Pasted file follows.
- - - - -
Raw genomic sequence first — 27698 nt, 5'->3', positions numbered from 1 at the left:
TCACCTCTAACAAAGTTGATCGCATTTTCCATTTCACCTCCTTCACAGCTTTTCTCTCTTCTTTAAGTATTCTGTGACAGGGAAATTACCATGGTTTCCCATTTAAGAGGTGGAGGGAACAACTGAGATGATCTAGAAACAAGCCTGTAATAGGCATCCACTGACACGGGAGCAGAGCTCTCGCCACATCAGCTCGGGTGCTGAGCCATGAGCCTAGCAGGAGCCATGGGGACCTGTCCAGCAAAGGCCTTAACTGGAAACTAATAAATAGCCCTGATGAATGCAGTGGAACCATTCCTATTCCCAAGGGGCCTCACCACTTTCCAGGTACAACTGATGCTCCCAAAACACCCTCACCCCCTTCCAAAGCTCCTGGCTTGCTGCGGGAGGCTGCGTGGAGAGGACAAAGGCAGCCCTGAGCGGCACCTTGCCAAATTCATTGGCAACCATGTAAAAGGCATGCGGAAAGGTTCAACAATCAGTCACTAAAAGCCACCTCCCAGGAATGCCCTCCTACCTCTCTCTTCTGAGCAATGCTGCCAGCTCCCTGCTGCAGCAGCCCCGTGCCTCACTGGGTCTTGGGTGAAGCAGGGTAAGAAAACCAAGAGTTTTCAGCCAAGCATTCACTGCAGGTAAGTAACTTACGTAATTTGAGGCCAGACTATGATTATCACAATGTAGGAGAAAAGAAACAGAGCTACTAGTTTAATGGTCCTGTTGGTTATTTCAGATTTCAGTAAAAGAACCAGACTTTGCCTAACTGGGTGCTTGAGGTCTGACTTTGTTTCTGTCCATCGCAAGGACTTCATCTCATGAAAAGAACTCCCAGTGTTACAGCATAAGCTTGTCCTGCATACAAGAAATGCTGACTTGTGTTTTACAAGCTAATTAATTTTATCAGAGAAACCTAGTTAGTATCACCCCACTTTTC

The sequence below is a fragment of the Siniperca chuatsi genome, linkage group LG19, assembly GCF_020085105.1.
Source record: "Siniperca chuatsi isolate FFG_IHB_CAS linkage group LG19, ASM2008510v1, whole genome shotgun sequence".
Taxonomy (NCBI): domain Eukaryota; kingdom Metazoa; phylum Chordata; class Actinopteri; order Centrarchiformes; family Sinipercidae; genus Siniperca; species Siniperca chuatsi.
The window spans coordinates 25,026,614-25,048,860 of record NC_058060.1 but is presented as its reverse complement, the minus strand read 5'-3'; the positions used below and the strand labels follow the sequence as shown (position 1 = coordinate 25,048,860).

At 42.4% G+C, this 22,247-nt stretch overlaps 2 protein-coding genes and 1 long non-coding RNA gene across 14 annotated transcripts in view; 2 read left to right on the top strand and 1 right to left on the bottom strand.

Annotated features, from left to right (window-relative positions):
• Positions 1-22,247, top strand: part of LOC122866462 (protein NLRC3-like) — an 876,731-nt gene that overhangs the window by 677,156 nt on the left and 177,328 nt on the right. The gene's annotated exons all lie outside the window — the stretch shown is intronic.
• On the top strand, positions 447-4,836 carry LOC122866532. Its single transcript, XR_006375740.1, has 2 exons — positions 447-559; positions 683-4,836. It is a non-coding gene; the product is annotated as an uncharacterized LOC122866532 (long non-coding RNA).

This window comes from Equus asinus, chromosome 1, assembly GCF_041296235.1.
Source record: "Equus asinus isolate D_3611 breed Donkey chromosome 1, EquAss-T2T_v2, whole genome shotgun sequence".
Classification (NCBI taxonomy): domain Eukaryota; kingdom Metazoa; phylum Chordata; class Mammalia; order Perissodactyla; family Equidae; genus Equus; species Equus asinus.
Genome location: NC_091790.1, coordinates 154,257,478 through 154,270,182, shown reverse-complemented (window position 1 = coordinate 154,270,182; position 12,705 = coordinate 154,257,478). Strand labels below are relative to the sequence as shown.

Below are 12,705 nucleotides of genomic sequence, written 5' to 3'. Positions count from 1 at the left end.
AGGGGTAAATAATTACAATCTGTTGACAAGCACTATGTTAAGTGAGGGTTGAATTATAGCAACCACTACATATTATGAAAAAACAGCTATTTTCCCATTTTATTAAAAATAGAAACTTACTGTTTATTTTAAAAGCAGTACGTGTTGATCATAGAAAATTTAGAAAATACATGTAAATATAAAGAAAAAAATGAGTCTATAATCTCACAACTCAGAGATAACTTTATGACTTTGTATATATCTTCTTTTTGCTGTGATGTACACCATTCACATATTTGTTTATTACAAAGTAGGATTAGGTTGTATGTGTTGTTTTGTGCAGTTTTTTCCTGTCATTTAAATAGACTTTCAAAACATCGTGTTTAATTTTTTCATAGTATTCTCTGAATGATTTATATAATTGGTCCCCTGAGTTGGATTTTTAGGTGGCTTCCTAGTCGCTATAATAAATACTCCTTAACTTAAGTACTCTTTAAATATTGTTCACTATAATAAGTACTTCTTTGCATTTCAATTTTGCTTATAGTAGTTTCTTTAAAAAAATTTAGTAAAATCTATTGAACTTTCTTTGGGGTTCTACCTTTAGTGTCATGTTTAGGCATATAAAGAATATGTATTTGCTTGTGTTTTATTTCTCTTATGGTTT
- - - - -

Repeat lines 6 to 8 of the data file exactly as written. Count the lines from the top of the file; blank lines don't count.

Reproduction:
The window spans coordinates 25,026,614-25,048,860 of record NC_058060.1 but is presented as its reverse complement, the minus strand read 5'-3'; the positions used below and the strand labels follow the sequence as shown (position 1 = coordinate 25,048,860).

At 42.4% G+C, this 22,247-nt stretch overlaps 2 protein-coding genes and 1 long non-coding RNA gene across 14 annotated transcripts in view; 2 read left to right on the top strand and 1 right to left on the bottom strand.

Annotated features, from left to right (window-relative positions):